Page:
Jamie says Ricky and Lou wanted him to act as a lookout during the murder. He tells Logan and Wheeler he didn't think they were going to go through with it. He says they didn't tell him anything specific but kept saying "the deed is done"
At Ricky's house his mother alibis him, saying they watch TV every night.
Back at the station, they look into Ricky and Lou. Both 20, unemployed, high school dropouts with small warrants. They decide to pull over Ricky's minivan for "multiple violations" and search it
Ricky smells like beer, has a broken tail light, expired inspection tags. Logan asks him if he's in a rush. Lou's in the passenger seat. There's new carpet in the back. Black light shows Luminol all over the place, which, if you've been watching your "CSI", you know is how they find traces of blood. Ricky and Lou profess ignorance about it, but Logan says, of course they know what it is they "probably saw it on some bad TV show." He points out there's also bleach everywhere, even on their shoes.
At Ricky's workshop, his hacksaw is missing. A tech finds barbiturates prescribed to Ricky's mom. Wheeler notices the fridge is locked. They open it and find, wrapped in butcher paper... a pot roast.
They find the guy who replaced the carpet in the minivan. Logan asks if they seemed mechanical. He says no.
At the station, the detective talk to Lou, who is nearly peeing down his leg. Wheeler tells him they found Kyle's blood on the other side of the drain cover. Lou says it wasn't his idea. Ricky wanted to impress Brenda (Jake's sister).
She says they bragged about it and had been talking about what it would feel like to kill somebody since high school. But she didn't think they'd do it.
Ricky denies hurting him, but says he gave Kyle a ride home and smoked a joint with him.
Ricky's computer shows he Googled the location where they dumped Kyle's body and ordered Luminol online. Logan comes in and tells Ricky that Lou is talking. Wheeler says Brenda says they offered to show her the head and that she called him a loser. This clearly bothers him. They pile on, saying she said he didn't have the balls to do it. He confesses to Kyle's murder. Then he keeps confessing, claiming responsibility for all the murders in the paper. They try to get him to give up details of the other murders, but he obviously doesn't know them. Then he backs down to just claiming Kyle and tries self-defense. But the 15 stab wounds in the back seem to dispute that.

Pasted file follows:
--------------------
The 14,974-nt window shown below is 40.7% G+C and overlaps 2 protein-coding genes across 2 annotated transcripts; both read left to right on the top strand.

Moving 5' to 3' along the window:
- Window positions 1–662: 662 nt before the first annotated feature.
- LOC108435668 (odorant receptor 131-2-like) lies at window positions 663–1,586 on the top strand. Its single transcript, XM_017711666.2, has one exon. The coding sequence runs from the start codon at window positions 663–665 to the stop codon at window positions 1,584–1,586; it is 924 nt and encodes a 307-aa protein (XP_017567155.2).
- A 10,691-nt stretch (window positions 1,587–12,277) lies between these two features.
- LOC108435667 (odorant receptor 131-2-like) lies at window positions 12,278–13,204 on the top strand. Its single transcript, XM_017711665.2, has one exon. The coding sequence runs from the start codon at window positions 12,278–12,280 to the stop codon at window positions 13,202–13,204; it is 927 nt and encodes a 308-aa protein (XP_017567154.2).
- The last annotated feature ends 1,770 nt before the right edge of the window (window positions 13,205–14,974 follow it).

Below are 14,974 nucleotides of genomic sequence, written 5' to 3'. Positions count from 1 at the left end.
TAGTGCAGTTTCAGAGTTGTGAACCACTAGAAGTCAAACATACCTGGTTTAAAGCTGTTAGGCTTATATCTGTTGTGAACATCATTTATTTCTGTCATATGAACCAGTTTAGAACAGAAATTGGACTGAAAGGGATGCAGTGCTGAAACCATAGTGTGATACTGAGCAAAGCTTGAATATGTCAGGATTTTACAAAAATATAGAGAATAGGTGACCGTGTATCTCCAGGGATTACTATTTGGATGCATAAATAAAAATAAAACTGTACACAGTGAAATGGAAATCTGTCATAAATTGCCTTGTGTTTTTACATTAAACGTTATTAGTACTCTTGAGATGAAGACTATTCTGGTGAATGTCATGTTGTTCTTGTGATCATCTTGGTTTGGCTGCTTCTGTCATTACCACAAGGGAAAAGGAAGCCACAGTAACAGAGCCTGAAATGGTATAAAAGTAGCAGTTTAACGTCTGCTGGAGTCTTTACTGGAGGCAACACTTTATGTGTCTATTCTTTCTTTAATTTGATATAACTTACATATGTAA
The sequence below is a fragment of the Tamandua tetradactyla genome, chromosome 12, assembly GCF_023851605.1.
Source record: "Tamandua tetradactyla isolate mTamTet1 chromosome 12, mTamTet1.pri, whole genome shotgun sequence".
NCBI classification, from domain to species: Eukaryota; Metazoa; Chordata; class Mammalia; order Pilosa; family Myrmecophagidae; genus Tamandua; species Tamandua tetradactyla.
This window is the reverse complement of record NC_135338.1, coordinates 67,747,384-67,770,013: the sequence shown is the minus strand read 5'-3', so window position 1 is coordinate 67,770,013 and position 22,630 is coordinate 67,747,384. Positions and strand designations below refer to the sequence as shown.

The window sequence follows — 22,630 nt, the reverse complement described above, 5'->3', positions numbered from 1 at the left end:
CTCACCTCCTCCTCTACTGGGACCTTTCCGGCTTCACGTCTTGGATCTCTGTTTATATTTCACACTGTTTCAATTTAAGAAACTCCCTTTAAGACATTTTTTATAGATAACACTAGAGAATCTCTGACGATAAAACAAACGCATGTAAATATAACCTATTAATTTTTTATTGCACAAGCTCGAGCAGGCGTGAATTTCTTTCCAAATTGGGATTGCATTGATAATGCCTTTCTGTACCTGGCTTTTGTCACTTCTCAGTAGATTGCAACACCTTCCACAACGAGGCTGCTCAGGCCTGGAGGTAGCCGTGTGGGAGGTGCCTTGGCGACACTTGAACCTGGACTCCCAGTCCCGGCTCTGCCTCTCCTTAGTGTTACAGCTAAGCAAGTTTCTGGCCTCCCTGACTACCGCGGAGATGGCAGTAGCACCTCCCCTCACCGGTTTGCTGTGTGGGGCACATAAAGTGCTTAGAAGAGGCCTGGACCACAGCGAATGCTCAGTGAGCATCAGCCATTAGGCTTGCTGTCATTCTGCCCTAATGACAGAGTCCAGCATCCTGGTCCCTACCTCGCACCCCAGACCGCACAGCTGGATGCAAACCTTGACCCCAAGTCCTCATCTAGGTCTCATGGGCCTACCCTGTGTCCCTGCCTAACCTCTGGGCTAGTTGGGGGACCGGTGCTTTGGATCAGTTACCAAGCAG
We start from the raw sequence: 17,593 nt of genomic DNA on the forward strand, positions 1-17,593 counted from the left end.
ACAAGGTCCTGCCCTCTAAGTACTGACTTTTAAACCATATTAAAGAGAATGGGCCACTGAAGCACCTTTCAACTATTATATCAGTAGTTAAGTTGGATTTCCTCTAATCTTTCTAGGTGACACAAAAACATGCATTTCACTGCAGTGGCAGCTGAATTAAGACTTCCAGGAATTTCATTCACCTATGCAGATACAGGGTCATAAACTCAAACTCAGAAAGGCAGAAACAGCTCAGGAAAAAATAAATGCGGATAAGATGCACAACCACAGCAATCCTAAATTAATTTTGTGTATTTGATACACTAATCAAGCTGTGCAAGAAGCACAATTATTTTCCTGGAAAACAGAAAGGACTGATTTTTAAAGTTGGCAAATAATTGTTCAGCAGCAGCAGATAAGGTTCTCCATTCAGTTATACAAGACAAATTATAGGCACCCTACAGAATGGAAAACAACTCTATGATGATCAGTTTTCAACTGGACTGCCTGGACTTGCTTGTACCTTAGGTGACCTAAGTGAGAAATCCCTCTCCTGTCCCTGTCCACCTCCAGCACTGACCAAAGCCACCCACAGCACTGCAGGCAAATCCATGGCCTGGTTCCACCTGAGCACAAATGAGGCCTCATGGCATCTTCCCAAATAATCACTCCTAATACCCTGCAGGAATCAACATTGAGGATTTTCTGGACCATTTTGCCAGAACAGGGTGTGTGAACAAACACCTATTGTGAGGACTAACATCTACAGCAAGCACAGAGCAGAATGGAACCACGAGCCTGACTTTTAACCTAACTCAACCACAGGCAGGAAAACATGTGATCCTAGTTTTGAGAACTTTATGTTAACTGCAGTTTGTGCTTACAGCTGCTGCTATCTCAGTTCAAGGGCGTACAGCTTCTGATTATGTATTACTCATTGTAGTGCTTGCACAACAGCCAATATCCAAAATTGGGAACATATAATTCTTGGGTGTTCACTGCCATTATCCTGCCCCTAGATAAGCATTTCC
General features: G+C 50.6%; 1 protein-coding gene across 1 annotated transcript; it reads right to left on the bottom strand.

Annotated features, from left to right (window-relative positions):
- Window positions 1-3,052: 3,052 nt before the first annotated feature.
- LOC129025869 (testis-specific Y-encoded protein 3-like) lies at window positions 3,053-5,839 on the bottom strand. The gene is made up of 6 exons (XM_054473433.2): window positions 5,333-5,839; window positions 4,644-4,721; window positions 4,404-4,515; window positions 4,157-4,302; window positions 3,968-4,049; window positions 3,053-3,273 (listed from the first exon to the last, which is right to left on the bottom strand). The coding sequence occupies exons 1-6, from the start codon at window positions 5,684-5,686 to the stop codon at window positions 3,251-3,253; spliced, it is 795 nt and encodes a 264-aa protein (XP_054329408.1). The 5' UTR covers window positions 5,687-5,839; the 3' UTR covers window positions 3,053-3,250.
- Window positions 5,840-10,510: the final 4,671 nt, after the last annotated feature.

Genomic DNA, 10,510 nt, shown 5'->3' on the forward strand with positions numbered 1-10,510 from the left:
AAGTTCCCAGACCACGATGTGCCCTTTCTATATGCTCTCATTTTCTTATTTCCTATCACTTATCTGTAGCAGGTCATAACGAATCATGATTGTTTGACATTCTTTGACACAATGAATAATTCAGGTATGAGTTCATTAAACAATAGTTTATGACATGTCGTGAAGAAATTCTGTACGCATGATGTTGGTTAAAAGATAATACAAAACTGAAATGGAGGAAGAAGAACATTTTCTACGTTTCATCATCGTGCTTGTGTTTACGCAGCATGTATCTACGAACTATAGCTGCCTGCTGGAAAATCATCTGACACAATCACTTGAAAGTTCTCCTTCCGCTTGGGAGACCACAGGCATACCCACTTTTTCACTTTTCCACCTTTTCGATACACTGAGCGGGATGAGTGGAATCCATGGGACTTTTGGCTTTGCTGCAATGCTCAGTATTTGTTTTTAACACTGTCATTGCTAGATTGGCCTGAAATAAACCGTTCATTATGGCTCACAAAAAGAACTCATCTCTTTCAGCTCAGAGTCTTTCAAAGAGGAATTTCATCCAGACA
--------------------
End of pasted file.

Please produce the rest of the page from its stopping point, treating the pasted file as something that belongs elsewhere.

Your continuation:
Logan asks Ricky how it felt to kill.
"It wasn't as much fun as I thought it would be," Ricky says.
It was a lot of work and if he had it to do over, he wouldn't. He's also upset that he won't be famous.
Walking out, Logan asks him if he knows where the fuse box is on a Civic. Ricky gives him a blank stare. Logan goes to talk with the Sgt who was hounding Kyle, Logan pretends to confide in him that they found the head in a storage locker. The Sgt offers to say he saw the boys fiddling with Kyle's fuse box. Logan then asks him point-blank if he tampered with the fuse box while ticketing Kyle. Cop to cop, the Sgt says yes.
Back at the station, Logan tries to get Wheeler to go for a drink. She can't, she has plans with her fiance (played by Jilianne Nicholson's real-life husband, Jonathan Cake) who drops by and catches Logan flat-footed.
Ross and Logan share a drink, watching the ADA on the news, taking credit for the arrests.
"And once again," says Ross sardonically, "justice is served."
Ross notes that in their line of work the reason for murder is either tragic or stupid. Logan tells a story about one of his first cases, a body and trail of blood leading to man with a machete in his hand who claims it was an accident. Logan is disturbed by Ricky's murder of Kyle because he points out that commonly murder, if not for a clear reason, is done for some sick enjoyment.
"He didn't even enjoy it," Logan says of Ricky.
- Chris Noth as Detective Mike Logan
- Julianne Nicholson as Detective Megan Wheeler
- Eric Bogosian as Captain Danny Ross
- Skipp Sudduth as Clete Dixon
- David Call as Ricky Moss
- Scott Sowers as Sergeant Whelan
- Dreama Walker as Brenda Lally
- Darrin Malone as Kyle Jones
- Halley Wegryn Gross as Nancy Williams
- Cynthia Silver as Abby Gilmore
- Lucas Papaelias as Lew Olsen
- Victor Verhaeghe as Robert Goodman
- Sean Haberle as Jack Williams
- Kate Udall as Thelma Jones
- Matt Lauria as Jake Lally
- Susan Wands as Kathy Moss
- Michael Drayer as Jamie Stephens
- Robert Kelly as Jose Lopez
- Alison Becker as Detective Streetman
- Jim Ligon as Tom Mitchell
- Nurit Monacelli as Linda
- Dan Moran as Ray
- Jonathan Cake as Colin
- George R. Sheffey as Bartender
- Amanda Warren as CSU Technician
- Shon Gables as Newscaster
- Brad Holbrook as Reporter
- Juri Henley-Cohn as Doctor on Soap
Background information and notes
- "Neighborhood Watch" refers to an organized group of citizens devoted to crime and vandalism prevention within a neighborhood. In the episode, neighbors of Maspeth Creek organized to ban Kyle Jones out of the neighborhood since he was a registered sex offender and moved back home after jail.
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Law & Order: Criminal Intent